Apr 1, 2019
CEOs agree: When banks and fintechs team up, the biggest winners are customers
In any competitive marketplace, it's the customer who really wins. That was the consensus reached by TD Chief Executive Officer Bharat Masrani, along with the heads of Visa and OnDeck (a New York-based fintech company) last week at a panel discussion on the evolving relationships between fintechs and financial institutions.
The discussion, which was moderated by CNBC host Deirdre Bosa, was entitled The New Partnership Era and took place at the Fintech Ideas Festival in San Francisco and was broadcast March 28 on CNBC.
During the talk, Masrani—along with Visa President Ryan McInerney and OnDeck CEO, Noah Breslow—shared their views on the benefits of fintechs and banks creating new relationships, talent acquisition, and the importance of a shared culture.
Shared values drive better relationships
Shared values and culture are more important than a fintech's offering, Masrani explained, adding that partnership decisions within TD are evaluated on such determining factors as ethical practices, obeying the law, and caring about customer experiences.
"We want to make the technology work the TD way – from a security perspective. And from an experience perspective, does it integrate with the rest of the bank?", he said.
Innovation requires a human-centred purpose
The panel emphasized how the industry's evolution is offering both large institutions, and smaller fintechs, strategic opportunities through unique collaborations that are creating better outcomes for customers. These collaborative relationships are possible, the panel said, because of the combined effectiveness of agile fintechs working with established, trusted and highly regulated banks with the capital to help drive projects forward.
The panelists agreed that these collaborative relationships need to go beyond new products and services and remain focused on what will create better experiences for customers.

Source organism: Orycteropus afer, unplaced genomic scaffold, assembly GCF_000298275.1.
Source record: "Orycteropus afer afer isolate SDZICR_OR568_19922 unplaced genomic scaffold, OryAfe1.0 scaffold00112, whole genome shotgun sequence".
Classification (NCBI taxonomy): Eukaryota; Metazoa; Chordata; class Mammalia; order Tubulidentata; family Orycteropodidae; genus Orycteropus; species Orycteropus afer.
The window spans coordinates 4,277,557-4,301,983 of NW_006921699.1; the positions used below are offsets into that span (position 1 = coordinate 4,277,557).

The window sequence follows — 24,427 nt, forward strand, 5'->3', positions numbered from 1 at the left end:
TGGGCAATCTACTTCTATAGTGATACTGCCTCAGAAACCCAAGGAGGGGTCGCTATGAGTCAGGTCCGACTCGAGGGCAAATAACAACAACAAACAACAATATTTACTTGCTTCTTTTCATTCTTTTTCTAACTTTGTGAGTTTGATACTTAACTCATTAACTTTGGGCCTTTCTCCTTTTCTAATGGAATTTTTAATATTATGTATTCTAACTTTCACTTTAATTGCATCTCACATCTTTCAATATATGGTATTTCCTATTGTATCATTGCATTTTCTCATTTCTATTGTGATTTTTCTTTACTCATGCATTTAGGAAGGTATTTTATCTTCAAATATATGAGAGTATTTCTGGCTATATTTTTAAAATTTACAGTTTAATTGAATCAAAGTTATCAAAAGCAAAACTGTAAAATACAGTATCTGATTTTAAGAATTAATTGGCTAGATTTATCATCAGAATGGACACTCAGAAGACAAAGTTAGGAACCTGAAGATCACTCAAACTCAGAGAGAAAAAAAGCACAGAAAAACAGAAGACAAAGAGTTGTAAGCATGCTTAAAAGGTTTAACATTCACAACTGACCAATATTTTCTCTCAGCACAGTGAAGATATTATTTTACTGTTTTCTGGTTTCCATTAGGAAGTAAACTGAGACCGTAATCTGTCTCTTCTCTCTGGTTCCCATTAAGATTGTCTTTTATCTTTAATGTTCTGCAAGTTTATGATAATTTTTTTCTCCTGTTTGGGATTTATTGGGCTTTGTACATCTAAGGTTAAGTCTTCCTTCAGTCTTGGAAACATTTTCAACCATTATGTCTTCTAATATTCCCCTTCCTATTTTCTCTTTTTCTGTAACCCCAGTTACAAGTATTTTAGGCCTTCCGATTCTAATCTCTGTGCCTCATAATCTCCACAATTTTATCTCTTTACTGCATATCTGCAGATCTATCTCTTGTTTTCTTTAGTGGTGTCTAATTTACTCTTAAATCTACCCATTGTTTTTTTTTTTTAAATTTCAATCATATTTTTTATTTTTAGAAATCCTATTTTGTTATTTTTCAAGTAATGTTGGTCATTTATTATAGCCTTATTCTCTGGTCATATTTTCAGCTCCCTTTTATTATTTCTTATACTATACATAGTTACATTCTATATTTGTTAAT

Masrani was quick to disagree with innovation for the sake of innovation, suggesting that companies must avoid investing in shiny objects without looking at what they intend to solve.
Banks are gaining ground in attracting talent
While the competition for talent between traditional financial institutions and tech companies has been steep, Bosa asked the panel if the pendulum is now swinging towards banks which have demonstrated the capacity to be more innovative in recent years.
Masrani noted that TD's 164-year legacy is not working against the Bank's culture in embracing new ideas, joking that he wouldn't necessarily have a good shot at getting hired at TD today due to the variety of new talent joining TD in the form of anthropologists, designers, and engineers.
"It does not feel like a traditional bank," said Masrani.
Visa's McInerney added that "talent is at the core of what we are all doing," noting that "we are all having to re-invent ourselves to push the boundaries of innovation."
Fintechs are learning from banks regarding customer experience
OnDeck's Breslow explained that while his organization's original business model involved selling technology to banks, it was a journey that actually led to direct collaboration with banks on evolving their customer experience model.
In looking at emerging competitors in the financial space, McInerney explained how banks are actually enabling customer innovation on a system-wide level. He noted, "as payments continue to evolve in the U.S. and North America, you are going to see more and more innovative business models that are built on top of what the banks have built."
Watch the full panel discussion on the CNBC site here.